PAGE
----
Such, Mr. Cleveland, is the real character of the government, of which you are the nominal head. Such are, and have been, its lawmakers. Such are, and have been, its judges. Such have been its executives. Such is its present executive. Have you anything to say for any of them?
Boston, May 15, 1886.
The Facts Coming to Light.
In a recent editorial, speaking of my accusations against the firebugs, I said: “It has never been my intention to try these charges, or prove them, in these columns. Sooner or later that will be done elsewhere.” That I was not talking at random has since been shown by the appearance of a remarkable article in the New York “Sun”, of May 3, corroborating the charges in a way that defies all answer. After referring to Liberty’s exposure and Most’s answer thereto, the “Sun” says:
An attempt to verify Most’s denial discloses a peculiar condition of things in Anarchistic circles here. There is internal dissension and discord, or rather there was, for a considerable number of the hundred or so members of the International Working People’s Association have withdrawn from it. The cause of the scession lies in the facts which led Liberty to make its charges of incendiarism and rascality. These facts, which have been gleaned after considerable difficulty, show that the leading members of the International Working People’s Association have been remarkably unlucky men. Taken in connection with Most’s extraordinary doctrines, the curious fires from which these gentlement have suffered are interesting. They have all originated in the upsetting, breaking, or exploding of kerosene oil lamps, and have resulted in more or less damage to the property of others than Anarchists, and in the collection of more or less insurance money each time by the persons in whose apartments the fires occurred.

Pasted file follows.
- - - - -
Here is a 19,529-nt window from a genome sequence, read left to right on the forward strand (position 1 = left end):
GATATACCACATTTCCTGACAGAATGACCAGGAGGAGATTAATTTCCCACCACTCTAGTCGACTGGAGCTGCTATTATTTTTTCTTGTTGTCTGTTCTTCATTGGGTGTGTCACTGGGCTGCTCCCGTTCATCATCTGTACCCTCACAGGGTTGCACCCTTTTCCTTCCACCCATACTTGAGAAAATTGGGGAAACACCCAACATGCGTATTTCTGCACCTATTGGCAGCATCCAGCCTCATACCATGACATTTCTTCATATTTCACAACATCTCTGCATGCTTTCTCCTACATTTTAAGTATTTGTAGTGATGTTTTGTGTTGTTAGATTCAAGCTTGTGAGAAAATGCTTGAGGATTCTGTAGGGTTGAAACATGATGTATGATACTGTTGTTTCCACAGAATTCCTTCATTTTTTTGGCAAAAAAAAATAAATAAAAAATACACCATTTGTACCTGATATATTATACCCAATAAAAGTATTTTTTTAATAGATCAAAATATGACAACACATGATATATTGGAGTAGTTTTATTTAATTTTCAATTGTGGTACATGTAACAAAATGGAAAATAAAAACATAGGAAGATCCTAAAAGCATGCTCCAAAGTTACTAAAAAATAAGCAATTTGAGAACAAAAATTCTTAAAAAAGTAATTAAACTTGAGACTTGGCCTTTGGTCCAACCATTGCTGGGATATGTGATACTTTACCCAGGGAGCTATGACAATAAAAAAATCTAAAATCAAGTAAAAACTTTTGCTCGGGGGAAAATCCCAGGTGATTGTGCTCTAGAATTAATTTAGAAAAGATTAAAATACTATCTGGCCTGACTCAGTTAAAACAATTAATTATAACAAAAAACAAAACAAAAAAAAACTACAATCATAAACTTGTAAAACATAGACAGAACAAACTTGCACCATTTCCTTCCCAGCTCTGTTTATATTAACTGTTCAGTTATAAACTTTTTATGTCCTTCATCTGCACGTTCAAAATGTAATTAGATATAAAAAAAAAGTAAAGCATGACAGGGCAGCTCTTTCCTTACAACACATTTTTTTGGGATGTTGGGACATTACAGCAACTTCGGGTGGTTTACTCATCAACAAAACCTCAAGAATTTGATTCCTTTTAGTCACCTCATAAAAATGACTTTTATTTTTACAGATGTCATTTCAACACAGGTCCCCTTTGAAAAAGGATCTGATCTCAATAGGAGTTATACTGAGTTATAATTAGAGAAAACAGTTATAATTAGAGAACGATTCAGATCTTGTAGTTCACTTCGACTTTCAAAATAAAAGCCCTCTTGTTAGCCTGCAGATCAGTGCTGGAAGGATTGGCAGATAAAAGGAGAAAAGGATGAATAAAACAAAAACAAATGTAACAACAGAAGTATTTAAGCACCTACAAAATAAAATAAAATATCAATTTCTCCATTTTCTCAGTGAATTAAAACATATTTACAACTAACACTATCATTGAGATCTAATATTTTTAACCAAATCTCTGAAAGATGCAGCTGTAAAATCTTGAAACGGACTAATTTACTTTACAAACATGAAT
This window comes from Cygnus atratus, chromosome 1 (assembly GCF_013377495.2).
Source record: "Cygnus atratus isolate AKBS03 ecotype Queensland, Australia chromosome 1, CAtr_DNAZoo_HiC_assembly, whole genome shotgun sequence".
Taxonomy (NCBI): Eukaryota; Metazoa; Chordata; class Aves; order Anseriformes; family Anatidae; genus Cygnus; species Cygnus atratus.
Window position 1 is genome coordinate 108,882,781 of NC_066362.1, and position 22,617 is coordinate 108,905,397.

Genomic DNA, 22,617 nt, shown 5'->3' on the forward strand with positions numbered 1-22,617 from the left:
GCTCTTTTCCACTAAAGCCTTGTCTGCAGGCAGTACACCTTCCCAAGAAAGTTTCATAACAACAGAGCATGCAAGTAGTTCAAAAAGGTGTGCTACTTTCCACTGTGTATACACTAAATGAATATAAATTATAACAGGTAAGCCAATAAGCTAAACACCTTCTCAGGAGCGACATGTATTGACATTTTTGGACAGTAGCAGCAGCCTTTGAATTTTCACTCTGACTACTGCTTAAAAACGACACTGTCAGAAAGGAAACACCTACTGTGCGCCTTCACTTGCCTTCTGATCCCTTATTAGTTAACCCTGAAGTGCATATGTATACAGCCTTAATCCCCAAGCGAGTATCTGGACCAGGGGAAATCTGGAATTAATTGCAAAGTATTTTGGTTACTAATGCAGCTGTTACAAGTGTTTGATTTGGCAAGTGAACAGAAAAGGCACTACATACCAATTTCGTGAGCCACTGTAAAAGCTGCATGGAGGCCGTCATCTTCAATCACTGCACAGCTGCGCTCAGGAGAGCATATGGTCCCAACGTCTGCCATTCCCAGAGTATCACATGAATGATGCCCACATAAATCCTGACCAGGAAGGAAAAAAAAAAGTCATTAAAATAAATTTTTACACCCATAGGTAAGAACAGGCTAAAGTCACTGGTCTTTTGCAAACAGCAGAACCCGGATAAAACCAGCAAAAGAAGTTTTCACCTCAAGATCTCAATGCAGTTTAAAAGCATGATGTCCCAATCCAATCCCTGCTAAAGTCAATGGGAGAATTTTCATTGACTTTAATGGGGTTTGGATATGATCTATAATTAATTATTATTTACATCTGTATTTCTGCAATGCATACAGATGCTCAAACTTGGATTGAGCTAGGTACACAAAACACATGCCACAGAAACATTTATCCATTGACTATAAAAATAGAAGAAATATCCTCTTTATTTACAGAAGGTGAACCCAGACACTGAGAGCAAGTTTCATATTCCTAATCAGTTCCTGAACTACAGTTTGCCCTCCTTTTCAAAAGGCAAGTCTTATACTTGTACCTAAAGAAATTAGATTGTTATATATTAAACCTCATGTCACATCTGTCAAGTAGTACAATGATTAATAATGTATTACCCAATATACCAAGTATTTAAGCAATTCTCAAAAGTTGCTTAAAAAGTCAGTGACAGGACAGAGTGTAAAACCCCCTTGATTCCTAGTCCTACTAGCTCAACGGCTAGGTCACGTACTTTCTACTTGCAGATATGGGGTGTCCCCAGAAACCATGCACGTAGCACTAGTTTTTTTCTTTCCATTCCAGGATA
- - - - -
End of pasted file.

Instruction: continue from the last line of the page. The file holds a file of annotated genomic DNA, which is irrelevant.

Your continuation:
Before taking up these occurrences in detail, it will be interesting to review rapidly various events in the past few years that may tend to throw light upon the German revolutionists of America.
After this historical review, the “Sun” describes the mechanical devices for carrying on “propaganda by the deed” according to the instructions laid down by John Most in his pamphlet, “Revolutionary War Science,” and proceeds as follows: